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Peeling off The Masks of Twenty-First Century Teenagers

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In the modern day society stereotypes are ever growing and teenagers are classed under headings which can be hurtful and untrue. However, it’s not just the fellow youths who class them in these groups – it can be adults too.

Before you ask, yes I am a teenager and no I’m not wearing a hoody or carrying a gun! Can you seriously say that today's youth are much worse than the mods and rockers of the former generation?

In the modern society teenagers personalities are being overstated by their image. The term ‘don’t judge a book by its cover’ has disintegrated into thin air and the act of stereotyping has been adopted by the whole globe, by humans of every age.

Once stepping out if the house the world critics surrounding us start to judge, on our height, weight, clothes, makeup, hair, voice and general appearance. In the first ten seconds of being under the eyes of the general public you, as an individual, are sorted and put under a stereotype heading. Common ones are: Emo, Goth, Jock, Plastic, Nerd, Geek, Wannabe, Gangsta, Scene, Preppy, Skater, and Posh. Each of these personal tags has their own image. Yet, people who tick one box of a stereotype image can be classed in the category.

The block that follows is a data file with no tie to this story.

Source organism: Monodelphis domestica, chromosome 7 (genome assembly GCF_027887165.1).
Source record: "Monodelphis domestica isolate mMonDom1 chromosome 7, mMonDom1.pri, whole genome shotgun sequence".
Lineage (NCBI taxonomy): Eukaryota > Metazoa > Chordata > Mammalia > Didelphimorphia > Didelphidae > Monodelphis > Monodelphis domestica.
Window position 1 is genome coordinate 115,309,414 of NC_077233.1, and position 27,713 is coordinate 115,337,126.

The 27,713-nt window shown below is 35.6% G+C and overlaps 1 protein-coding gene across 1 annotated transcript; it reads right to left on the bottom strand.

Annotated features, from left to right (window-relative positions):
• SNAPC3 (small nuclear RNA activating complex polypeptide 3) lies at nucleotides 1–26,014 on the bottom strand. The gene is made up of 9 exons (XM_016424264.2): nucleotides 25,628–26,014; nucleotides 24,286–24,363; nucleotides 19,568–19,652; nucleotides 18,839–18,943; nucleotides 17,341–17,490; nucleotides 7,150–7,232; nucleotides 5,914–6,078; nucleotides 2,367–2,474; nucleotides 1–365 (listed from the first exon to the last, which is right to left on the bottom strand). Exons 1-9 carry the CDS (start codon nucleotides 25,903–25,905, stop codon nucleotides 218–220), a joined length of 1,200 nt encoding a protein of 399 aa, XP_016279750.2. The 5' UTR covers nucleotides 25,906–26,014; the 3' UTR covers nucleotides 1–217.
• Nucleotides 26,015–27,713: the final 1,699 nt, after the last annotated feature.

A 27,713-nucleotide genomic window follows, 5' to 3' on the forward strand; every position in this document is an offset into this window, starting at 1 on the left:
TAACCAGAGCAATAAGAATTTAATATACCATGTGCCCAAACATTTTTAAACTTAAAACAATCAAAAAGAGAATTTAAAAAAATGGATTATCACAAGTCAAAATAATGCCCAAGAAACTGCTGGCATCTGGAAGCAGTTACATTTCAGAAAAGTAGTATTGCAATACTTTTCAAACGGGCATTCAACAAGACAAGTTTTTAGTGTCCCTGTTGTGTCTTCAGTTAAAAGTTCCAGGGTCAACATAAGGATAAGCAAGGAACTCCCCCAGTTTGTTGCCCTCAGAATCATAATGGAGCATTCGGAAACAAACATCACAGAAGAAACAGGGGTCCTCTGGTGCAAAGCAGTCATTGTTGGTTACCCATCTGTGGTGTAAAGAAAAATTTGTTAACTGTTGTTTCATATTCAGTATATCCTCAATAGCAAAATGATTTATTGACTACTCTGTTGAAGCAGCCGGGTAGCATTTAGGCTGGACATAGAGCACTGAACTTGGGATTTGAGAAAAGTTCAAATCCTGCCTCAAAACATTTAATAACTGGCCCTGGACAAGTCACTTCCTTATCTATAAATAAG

Many people, however, do not realise the knock on effect from these tags. Already 78 percent of 12 – 18 year olds in the UK are unsatisfied with their appearance, and 65 percent, of people that I interviewed, worry about being stereotyped as something they are not.

A bad stereotype can lead to bulling or being excluded from a friendship group. But it doesn’t stop in the playground. In the twenty-first century not only individuals are labelled but also places of education, towns, counties and even countries. The English is commonly looked upon as tea drinking snobs, totting around in expensive outfits and bowler hats. Yes we English do drink tea, but when was the last time the bowler hat was in fashion.

These stereotypes can give countries a bad reputation leading the world to look upon it in the wrong context.

Likewise, teenagers can get a bad reputation from their stereotype and the opinions of the world can rapidly turn against them through false accusations. It is known that these can even lead to the individual latching onto the tag and undertaking activities and fake personalities that they believe that they should be or do.

We, as earth beings, need to come together and look beyond appearance. We need to stamp out stereotypes which ruin our society. This I believe will create an atmosphere where teenagers will not be judged or pressuring into looking a certain way. Self-confidence will rise and true colours and personalities of people will come into the light. So next time you see a teenager wearing a hoody, walking past you in the street, don’t turn the other way and walk as fast as you can. Think about their feelings and accept them as an individual.



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